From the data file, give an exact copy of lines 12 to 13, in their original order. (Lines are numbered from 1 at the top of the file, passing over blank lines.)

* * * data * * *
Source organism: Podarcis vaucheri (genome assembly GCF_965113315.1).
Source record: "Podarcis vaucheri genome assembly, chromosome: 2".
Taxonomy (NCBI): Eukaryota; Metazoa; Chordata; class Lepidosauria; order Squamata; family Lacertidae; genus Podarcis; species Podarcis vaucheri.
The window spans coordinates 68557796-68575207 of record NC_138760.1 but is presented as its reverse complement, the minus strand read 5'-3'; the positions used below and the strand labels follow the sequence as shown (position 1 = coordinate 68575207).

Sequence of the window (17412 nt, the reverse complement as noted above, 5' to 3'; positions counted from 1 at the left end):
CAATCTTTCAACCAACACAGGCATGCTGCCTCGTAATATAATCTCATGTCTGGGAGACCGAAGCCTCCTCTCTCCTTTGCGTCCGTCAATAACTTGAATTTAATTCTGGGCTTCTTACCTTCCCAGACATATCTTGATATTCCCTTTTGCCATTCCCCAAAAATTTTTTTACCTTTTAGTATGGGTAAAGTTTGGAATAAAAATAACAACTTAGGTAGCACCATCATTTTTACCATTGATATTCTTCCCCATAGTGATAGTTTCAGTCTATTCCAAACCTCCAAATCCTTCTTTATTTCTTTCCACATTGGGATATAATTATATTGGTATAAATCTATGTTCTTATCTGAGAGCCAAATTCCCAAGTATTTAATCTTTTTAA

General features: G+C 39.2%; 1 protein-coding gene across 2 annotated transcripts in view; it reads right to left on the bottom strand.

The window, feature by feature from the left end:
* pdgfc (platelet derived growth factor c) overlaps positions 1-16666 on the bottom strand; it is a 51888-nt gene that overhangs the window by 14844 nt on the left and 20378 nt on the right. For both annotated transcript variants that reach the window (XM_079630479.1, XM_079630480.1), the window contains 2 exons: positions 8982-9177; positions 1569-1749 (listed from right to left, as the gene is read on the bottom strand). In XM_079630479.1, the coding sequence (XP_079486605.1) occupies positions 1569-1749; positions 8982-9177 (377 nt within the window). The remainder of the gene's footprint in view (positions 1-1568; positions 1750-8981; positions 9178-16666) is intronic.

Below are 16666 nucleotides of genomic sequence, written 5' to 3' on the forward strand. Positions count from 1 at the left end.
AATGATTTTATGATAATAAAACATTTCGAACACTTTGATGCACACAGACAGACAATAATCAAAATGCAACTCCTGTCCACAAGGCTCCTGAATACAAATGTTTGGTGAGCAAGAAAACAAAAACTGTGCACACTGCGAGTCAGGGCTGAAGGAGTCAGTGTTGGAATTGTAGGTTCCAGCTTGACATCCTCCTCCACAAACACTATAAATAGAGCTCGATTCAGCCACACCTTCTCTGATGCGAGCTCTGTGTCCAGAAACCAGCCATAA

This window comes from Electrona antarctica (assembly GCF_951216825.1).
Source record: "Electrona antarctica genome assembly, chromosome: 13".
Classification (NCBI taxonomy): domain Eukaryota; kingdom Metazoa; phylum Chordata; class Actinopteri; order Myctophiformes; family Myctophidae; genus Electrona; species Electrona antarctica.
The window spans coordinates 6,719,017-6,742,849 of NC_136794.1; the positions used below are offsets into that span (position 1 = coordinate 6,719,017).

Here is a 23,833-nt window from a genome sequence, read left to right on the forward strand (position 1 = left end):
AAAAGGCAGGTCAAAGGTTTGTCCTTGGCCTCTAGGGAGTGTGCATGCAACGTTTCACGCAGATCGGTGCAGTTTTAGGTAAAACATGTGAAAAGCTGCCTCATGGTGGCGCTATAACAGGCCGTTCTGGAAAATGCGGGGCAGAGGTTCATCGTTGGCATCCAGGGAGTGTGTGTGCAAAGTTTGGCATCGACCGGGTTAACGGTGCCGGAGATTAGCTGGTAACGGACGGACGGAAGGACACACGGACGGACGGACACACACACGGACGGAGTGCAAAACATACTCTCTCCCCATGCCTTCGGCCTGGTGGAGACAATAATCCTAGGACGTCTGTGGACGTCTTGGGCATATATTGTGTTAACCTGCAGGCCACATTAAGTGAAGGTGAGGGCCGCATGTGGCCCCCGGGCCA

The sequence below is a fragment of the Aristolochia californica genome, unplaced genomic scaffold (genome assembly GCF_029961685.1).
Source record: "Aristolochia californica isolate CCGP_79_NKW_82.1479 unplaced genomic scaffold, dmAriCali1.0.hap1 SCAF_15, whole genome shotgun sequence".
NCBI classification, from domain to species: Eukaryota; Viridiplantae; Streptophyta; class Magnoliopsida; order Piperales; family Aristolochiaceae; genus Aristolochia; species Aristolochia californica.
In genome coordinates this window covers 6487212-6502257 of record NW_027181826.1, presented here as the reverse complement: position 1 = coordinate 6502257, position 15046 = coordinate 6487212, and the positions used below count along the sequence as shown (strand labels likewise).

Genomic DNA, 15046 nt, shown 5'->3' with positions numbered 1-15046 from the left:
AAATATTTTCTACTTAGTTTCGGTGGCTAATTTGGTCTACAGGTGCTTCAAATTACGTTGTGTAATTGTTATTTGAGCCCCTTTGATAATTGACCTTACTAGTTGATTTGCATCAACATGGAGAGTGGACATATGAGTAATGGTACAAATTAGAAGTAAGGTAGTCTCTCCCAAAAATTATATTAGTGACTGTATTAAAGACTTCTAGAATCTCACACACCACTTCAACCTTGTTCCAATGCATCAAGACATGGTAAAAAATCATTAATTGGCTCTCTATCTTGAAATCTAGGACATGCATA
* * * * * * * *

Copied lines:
This window comes from Electrona antarctica (assembly GCF_951216825.1).
Source record: "Electrona antarctica genome assembly, chromosome: 13".